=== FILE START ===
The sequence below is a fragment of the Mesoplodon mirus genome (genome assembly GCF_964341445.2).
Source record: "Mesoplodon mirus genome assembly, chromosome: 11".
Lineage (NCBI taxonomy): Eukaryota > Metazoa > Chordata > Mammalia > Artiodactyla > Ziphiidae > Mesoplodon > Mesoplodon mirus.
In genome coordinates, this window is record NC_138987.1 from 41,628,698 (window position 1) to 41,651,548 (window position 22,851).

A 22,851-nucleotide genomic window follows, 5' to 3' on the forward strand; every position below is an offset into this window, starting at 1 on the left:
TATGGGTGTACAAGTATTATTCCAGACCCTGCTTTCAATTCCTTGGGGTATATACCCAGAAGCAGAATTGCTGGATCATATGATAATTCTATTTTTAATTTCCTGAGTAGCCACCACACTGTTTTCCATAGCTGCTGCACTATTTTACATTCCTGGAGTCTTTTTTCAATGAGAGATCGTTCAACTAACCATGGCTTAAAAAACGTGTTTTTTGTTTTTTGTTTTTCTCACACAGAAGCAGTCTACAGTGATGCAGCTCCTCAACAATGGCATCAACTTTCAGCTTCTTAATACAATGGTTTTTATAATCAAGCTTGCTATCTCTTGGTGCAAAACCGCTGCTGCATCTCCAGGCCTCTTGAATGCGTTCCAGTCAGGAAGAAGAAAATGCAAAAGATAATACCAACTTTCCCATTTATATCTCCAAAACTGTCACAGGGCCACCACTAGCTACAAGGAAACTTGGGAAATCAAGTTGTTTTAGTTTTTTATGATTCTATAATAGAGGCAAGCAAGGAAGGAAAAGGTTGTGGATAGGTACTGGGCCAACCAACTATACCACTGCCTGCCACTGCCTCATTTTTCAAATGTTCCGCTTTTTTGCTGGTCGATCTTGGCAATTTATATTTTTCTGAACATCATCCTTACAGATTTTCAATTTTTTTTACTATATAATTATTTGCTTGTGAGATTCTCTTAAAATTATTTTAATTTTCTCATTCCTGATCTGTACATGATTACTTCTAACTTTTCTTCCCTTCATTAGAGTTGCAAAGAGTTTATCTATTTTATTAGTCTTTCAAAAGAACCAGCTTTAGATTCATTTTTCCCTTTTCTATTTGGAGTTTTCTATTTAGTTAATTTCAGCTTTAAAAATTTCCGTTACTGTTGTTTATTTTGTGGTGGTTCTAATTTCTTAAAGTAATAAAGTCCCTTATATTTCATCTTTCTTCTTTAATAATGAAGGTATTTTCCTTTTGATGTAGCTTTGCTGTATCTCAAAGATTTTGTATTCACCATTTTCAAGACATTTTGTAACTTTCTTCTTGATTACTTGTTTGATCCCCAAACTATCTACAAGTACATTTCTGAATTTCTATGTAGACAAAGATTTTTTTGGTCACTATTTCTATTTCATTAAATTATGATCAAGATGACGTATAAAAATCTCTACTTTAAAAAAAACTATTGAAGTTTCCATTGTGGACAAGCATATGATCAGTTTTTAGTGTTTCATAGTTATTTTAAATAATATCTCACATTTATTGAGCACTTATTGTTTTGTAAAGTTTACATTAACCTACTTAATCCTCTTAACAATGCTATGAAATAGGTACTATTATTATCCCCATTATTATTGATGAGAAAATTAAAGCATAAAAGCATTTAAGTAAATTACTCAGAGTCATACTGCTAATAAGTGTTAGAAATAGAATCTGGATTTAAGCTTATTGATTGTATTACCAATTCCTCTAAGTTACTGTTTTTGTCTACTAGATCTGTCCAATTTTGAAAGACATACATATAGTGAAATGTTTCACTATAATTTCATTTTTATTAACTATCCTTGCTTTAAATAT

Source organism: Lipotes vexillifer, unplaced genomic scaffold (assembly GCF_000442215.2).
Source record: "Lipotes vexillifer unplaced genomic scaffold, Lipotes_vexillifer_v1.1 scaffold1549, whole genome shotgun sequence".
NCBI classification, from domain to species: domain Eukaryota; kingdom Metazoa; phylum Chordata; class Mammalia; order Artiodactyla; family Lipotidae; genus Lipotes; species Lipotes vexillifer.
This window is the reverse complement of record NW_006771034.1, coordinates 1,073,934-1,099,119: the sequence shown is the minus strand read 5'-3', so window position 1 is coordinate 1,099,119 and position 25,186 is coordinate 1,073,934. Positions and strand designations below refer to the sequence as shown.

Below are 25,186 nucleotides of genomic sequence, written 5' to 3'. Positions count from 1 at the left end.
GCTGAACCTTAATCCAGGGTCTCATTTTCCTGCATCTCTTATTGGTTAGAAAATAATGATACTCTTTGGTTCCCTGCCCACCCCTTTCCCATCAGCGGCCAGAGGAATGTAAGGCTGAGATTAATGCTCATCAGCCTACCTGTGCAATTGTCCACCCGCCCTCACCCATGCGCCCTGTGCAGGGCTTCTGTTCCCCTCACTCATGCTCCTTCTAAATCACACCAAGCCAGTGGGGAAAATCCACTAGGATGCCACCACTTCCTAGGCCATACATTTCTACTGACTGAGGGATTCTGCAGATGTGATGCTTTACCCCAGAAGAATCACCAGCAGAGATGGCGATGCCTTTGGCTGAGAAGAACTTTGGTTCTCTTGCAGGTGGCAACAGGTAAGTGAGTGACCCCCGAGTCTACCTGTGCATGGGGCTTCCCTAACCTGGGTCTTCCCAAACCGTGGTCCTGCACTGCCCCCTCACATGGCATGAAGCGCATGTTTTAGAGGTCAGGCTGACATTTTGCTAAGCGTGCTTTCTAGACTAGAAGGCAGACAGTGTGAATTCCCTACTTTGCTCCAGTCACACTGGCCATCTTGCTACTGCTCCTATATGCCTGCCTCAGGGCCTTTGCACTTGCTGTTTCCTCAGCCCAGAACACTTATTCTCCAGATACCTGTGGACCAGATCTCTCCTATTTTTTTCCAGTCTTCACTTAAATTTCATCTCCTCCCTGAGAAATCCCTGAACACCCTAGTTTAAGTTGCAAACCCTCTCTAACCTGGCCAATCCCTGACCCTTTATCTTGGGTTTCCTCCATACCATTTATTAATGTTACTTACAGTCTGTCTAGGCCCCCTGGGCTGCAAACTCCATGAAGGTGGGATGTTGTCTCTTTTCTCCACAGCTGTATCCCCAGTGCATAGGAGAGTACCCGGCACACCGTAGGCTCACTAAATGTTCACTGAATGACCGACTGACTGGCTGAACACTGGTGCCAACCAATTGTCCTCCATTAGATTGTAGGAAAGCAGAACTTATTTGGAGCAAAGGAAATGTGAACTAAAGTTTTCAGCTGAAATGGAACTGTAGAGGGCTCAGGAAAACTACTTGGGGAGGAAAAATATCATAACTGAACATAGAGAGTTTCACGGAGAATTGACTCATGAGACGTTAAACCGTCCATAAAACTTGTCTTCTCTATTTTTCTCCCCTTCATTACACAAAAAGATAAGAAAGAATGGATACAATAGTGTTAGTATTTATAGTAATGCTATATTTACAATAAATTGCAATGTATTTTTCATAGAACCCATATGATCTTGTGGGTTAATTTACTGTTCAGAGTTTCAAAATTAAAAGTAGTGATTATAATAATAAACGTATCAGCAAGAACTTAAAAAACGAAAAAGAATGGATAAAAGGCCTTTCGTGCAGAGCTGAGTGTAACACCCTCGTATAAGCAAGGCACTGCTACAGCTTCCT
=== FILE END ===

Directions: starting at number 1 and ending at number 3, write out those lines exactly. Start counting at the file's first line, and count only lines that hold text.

The sequence below is a fragment of the Mesoplodon mirus genome (genome assembly GCF_964341445.2).
Source record: "Mesoplodon mirus genome assembly, chromosome: 11".
Lineage (NCBI taxonomy): Eukaryota > Metazoa > Chordata > Mammalia > Artiodactyla > Ziphiidae > Mesoplodon > Mesoplodon mirus.